Guy Bourdin (2 December 1928 – 29 March 1991), was a French artist and fashion photographer known for his provocative images. From 1955, Bourdin worked mostly with Vogue as well as other publications including Harper’s Bazaar. He shot ad campaigns for Chanel, Charles Jourdan, Pentax and Bloomingdale’s.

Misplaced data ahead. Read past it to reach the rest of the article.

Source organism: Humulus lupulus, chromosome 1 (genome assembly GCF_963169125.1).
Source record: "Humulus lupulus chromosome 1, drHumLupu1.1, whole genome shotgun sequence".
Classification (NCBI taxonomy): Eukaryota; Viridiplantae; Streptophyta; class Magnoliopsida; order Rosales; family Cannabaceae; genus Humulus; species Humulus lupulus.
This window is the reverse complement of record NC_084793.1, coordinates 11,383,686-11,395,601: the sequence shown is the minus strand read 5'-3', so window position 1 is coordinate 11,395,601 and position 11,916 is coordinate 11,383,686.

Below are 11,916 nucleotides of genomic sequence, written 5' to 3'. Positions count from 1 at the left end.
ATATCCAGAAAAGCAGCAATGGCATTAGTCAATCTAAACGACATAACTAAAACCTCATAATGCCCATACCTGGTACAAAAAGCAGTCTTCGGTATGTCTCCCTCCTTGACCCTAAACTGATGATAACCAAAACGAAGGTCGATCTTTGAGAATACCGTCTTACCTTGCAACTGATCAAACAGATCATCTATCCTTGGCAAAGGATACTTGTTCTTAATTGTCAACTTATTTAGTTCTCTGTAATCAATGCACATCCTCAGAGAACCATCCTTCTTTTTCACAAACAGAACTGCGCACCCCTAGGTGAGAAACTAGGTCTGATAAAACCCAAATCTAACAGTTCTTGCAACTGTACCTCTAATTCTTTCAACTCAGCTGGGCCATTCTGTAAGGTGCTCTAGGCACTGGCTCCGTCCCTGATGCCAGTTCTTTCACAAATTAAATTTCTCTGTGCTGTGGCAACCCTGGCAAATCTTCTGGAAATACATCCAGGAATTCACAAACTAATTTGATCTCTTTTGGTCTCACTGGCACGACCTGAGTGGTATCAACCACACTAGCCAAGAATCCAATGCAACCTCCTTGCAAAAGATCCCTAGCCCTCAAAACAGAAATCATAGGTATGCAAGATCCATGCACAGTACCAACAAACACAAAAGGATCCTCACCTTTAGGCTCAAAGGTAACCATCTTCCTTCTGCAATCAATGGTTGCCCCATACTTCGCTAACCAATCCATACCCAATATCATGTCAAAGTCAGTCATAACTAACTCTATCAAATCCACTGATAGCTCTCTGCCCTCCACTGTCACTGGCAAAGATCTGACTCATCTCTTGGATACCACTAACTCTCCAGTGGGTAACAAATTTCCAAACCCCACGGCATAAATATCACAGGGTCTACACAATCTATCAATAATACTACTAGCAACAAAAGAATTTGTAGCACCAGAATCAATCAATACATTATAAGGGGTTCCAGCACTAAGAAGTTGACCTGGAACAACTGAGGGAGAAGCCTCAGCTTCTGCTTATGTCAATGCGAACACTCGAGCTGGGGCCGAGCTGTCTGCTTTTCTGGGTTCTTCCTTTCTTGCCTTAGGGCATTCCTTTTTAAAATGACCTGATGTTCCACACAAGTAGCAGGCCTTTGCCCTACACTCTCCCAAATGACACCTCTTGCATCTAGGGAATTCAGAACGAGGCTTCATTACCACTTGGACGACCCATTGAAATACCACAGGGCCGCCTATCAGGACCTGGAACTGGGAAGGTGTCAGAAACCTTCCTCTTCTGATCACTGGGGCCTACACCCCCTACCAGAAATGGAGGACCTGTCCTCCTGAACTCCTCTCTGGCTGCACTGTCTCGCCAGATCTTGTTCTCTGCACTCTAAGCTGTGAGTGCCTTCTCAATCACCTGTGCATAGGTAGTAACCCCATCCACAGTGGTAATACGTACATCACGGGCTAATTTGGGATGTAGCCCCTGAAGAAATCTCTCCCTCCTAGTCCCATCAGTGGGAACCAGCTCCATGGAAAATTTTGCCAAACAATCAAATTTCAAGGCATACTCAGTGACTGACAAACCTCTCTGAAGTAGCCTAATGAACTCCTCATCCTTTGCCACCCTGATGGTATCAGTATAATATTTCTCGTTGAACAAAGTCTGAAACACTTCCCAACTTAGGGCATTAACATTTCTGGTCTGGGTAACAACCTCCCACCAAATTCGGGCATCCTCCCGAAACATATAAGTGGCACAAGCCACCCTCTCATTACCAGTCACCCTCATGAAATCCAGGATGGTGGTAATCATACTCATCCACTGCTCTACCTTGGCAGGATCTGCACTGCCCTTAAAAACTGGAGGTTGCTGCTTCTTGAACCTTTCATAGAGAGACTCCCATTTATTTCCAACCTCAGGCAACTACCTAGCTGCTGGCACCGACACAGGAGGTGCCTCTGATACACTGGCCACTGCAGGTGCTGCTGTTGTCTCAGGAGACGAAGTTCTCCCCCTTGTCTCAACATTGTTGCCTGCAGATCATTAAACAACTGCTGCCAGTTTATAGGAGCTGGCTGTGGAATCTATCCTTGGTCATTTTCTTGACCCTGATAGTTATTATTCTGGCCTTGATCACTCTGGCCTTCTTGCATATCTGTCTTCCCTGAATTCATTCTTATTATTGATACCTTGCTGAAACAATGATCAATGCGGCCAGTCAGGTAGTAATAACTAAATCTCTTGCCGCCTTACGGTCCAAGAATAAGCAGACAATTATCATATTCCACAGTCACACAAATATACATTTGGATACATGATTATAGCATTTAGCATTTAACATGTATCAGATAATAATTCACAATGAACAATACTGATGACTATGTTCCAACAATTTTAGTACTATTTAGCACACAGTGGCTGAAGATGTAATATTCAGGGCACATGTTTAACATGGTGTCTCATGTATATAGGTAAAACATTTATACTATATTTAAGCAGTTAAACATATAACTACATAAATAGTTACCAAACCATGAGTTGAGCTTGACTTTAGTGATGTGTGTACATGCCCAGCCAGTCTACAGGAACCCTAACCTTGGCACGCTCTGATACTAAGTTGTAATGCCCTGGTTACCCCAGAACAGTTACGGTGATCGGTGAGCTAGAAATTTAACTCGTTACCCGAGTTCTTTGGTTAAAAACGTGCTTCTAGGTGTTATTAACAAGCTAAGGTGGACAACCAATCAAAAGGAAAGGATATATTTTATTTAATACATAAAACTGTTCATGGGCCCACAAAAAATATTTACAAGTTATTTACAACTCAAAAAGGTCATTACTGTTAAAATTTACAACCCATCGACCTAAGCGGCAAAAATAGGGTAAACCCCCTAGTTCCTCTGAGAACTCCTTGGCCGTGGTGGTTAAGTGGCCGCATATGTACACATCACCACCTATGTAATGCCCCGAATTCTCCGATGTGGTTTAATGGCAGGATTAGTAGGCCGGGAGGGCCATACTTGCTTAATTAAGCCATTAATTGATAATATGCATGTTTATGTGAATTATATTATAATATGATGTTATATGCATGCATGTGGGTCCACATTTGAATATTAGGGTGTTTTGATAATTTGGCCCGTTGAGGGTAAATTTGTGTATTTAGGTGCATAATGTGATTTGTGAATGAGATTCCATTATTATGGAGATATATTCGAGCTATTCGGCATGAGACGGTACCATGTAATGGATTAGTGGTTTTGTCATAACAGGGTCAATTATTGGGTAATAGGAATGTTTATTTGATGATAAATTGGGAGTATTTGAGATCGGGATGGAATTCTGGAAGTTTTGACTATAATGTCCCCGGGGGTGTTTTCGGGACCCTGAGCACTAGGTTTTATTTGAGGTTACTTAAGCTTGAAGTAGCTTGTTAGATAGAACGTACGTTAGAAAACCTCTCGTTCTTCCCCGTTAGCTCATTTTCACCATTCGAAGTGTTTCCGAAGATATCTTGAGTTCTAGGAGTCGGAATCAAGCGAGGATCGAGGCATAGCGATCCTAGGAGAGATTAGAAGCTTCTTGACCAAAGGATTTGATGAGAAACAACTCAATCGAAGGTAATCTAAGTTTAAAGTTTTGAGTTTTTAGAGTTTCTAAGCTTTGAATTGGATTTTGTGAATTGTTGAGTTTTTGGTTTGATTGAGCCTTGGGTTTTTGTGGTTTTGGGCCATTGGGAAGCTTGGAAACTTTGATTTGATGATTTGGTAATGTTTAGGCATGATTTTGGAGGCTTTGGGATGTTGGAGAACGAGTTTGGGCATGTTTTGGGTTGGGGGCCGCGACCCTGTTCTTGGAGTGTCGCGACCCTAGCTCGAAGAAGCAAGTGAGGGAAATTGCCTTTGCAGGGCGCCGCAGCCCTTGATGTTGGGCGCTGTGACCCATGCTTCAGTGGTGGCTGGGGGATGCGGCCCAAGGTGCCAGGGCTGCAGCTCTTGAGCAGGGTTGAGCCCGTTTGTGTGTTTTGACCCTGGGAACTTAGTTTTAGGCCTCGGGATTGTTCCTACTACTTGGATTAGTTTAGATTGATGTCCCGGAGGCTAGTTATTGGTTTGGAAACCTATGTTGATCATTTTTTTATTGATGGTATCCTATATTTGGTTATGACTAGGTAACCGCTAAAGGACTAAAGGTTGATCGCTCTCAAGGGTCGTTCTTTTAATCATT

His work is collected by important institutions including Tate in London, MoMA, San Francisco Museum of Modern Art and Getty Museum. The first retrospective exhibition of his work was held at the Victoria & Albert Museum in London in 2003, and then toured the National Gallery of Victoria in Melbourne, Australia, and the Galerie nationale du Jeu de Paume in Paris. The Tate is permanently exhibiting a part of its collection (one of the largest) with works made between 1950 and 1955. He is considered as one of the best known photographers of fashion and advertising of the second half of the 20th century. He set the stage for a new kind of fashion photography. “While conventional fashion images make beauty and clothing their central elements, Bourdin’s photographs offer a radical alternative.”